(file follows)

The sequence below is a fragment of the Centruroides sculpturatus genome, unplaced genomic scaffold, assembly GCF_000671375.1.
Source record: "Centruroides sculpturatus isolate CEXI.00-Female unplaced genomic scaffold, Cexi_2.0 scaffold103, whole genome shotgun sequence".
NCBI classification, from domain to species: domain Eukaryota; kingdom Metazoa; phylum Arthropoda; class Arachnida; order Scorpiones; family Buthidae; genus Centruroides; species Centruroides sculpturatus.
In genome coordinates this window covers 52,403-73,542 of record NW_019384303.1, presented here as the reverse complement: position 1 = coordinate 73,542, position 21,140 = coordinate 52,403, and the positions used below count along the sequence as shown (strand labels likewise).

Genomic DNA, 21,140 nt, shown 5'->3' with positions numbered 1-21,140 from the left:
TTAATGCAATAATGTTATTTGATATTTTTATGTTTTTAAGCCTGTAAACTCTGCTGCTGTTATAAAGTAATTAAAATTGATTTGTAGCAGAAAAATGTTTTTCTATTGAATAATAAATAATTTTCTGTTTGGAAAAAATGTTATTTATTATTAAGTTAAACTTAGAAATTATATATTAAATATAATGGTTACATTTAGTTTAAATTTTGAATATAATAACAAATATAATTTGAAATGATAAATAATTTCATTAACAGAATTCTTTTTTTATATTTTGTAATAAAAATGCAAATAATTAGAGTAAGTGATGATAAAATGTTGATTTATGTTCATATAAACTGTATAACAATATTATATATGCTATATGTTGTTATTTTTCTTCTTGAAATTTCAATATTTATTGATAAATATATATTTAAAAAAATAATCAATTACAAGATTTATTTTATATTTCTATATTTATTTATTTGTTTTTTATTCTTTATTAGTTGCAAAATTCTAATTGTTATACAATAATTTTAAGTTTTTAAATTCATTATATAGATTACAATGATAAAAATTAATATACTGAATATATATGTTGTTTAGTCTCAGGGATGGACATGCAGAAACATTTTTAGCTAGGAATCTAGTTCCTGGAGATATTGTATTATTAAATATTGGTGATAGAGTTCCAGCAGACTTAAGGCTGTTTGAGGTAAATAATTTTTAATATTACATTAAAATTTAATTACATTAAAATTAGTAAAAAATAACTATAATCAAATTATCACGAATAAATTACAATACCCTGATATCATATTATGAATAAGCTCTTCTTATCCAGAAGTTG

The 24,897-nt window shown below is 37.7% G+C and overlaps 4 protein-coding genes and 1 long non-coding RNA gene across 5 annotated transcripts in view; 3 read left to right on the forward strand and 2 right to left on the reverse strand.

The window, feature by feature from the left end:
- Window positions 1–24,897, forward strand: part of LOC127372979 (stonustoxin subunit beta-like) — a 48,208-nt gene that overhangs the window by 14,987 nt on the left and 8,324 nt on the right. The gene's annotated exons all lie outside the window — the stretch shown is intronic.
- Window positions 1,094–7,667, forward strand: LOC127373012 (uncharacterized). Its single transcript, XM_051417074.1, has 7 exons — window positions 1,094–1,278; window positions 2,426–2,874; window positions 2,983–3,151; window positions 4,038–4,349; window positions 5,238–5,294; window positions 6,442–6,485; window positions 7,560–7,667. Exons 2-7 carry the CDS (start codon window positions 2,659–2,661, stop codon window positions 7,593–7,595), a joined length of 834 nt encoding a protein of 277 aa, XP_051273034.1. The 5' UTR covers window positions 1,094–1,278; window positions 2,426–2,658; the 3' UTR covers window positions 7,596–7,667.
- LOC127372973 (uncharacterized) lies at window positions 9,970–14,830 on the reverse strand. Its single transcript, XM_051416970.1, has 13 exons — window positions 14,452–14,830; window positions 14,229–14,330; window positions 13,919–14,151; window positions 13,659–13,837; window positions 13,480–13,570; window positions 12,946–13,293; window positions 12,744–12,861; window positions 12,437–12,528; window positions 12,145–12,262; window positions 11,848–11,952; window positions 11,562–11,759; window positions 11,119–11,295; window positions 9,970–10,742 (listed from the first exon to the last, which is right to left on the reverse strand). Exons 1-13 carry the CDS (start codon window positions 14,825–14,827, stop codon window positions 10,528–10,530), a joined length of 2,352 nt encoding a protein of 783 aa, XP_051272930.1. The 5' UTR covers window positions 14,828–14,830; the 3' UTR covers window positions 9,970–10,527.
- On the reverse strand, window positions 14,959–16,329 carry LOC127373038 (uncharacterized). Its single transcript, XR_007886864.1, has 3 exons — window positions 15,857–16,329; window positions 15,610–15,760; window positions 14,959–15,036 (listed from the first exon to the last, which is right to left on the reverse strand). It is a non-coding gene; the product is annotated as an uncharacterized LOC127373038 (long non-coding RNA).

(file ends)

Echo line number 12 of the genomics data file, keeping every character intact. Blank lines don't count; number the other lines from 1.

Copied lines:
- On the reverse strand, window positions 14,959–16,329 carry LOC127373038 (uncharacterized). Its single transcript, XR_007886864.1, has 3 exons — window positions 15,857–16,329; window positions 15,610–15,760; window positions 14,959–15,036 (listed from the first exon to the last, which is right to left on the reverse strand). It is a non-coding gene; the product is annotated as an uncharacterized LOC127373038 (long non-coding RNA).